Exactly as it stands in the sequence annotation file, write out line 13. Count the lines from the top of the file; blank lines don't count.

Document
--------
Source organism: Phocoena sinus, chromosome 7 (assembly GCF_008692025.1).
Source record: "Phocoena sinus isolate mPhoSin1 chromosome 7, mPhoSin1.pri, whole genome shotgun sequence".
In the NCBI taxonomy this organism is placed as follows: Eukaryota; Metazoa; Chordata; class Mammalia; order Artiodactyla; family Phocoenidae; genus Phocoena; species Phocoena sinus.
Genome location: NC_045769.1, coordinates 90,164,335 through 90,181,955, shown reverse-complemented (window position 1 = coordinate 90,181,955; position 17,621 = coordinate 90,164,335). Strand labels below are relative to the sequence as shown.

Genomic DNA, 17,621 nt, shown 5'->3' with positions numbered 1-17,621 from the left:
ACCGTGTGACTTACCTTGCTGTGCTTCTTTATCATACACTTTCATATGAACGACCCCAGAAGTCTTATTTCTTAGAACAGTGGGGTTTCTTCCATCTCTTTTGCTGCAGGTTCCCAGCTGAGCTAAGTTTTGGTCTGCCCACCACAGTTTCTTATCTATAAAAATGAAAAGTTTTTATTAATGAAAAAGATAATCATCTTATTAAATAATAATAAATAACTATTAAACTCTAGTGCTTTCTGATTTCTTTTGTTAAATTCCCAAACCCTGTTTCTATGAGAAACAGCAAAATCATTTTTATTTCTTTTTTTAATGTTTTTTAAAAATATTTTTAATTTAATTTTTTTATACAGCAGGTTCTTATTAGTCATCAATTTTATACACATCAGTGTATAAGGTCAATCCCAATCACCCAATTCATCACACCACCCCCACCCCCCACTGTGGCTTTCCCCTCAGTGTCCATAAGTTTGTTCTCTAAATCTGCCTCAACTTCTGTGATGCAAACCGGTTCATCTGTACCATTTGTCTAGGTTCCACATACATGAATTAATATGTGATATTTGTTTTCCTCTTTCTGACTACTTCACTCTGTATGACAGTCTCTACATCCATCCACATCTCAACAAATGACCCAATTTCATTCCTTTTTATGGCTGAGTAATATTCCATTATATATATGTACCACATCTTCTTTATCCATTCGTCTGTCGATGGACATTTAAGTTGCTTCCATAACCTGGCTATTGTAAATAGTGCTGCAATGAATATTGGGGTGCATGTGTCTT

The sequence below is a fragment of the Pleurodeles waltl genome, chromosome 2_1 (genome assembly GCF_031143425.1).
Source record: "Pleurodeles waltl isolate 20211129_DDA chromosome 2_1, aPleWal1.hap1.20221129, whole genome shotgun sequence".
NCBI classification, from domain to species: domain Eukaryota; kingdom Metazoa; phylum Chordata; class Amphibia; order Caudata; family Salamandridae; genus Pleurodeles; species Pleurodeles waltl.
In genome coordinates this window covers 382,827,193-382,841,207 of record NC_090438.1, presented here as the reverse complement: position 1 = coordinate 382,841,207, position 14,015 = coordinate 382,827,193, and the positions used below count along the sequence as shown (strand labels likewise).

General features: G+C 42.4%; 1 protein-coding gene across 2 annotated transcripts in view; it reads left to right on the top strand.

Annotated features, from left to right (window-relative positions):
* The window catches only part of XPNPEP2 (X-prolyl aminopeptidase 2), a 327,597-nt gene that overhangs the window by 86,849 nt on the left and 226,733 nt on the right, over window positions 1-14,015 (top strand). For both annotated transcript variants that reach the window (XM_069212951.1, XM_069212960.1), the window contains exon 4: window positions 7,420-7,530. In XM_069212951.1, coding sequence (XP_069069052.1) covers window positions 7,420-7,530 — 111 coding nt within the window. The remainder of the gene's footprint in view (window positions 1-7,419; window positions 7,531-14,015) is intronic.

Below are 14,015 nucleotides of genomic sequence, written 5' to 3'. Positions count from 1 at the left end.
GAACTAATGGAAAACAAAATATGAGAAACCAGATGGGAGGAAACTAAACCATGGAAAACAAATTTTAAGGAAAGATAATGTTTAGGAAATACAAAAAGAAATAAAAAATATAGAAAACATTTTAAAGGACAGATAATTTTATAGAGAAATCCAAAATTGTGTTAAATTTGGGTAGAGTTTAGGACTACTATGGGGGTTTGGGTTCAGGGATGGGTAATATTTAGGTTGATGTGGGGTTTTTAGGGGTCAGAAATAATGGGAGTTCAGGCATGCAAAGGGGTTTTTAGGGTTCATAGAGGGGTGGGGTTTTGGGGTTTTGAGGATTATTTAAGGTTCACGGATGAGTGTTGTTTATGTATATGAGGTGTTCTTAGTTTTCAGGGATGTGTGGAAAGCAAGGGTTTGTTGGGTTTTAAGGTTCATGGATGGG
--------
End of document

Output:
* The window catches only part of XPNPEP2 (X-prolyl aminopeptidase 2), a 327,597-nt gene that overhangs the window by 86,849 nt on the left and 226,733 nt on the right, over window positions 1-14,015 (top strand). For both annotated transcript variants that reach the window (XM_069212951.1, XM_069212960.1), the window contains exon 4: window positions 7,420-7,530. In XM_069212951.1, coding sequence (XP_069069052.1) covers window positions 7,420-7,530 — 111 coding nt within the window. The remainder of the gene's footprint in view (window positions 1-7,419; window positions 7,531-14,015) is intronic.